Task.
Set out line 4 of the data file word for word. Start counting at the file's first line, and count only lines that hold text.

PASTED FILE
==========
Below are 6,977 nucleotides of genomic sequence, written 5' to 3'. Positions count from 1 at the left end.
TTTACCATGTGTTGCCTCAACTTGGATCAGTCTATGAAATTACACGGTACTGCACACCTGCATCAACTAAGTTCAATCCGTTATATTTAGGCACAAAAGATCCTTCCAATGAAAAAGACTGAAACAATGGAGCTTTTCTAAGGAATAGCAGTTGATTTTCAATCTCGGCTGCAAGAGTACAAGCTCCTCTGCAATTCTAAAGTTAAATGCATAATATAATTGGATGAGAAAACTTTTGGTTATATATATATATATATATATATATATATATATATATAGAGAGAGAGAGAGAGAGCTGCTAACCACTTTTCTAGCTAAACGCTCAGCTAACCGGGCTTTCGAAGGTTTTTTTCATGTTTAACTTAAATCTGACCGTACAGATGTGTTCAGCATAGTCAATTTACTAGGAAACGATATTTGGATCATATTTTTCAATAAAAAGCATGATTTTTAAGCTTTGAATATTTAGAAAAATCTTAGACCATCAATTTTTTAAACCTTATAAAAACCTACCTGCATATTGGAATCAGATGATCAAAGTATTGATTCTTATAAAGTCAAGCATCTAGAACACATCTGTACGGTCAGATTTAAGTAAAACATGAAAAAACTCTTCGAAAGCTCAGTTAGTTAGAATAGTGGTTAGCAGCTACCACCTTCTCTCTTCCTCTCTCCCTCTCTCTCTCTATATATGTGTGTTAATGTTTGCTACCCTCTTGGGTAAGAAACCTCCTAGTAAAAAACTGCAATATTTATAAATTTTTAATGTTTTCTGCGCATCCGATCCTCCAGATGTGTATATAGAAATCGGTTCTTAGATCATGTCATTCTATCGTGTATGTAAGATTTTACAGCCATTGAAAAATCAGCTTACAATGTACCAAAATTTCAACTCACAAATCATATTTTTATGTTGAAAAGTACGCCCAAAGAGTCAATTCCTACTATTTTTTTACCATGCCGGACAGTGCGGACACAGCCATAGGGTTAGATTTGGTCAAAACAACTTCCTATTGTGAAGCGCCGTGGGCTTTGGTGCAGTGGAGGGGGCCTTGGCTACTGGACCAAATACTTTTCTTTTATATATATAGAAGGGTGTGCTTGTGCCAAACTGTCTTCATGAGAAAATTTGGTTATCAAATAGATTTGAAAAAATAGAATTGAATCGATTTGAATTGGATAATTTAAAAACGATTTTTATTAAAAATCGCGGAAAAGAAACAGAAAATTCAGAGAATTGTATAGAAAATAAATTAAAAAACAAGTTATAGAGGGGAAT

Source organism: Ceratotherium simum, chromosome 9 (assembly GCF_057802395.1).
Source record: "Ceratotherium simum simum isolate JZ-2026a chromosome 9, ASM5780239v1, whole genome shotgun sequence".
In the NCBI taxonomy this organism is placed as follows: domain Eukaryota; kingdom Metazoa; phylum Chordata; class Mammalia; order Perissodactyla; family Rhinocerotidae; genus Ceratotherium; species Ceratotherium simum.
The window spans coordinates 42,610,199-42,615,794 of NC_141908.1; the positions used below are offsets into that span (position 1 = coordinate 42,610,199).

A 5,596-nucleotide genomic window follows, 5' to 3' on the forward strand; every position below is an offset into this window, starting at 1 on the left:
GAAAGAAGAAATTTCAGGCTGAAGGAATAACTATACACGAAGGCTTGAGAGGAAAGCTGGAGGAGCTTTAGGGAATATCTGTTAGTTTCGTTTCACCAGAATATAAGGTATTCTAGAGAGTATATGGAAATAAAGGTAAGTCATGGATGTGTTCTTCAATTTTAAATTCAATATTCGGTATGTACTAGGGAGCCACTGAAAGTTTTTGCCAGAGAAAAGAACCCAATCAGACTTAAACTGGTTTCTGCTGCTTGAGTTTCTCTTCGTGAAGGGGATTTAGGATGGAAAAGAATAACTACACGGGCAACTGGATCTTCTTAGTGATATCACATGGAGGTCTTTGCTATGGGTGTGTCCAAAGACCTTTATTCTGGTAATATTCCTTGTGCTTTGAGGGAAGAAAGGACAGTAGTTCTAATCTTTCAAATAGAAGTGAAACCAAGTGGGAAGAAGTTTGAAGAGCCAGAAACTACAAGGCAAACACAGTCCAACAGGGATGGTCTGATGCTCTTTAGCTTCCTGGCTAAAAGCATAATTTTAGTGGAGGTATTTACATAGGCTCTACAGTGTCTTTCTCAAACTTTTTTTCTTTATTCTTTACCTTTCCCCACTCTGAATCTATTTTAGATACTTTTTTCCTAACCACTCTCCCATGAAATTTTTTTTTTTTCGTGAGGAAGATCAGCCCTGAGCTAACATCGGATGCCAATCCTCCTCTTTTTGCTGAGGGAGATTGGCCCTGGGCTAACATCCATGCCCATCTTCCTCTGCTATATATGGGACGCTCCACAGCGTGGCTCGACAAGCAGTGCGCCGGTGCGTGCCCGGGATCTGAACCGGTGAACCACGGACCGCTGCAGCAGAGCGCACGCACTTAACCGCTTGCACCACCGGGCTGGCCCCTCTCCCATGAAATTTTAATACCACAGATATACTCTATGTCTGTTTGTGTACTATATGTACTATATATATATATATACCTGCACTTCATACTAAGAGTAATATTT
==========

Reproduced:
Source record: "Ceratotherium simum simum isolate JZ-2026a chromosome 9, ASM5780239v1, whole genome shotgun sequence".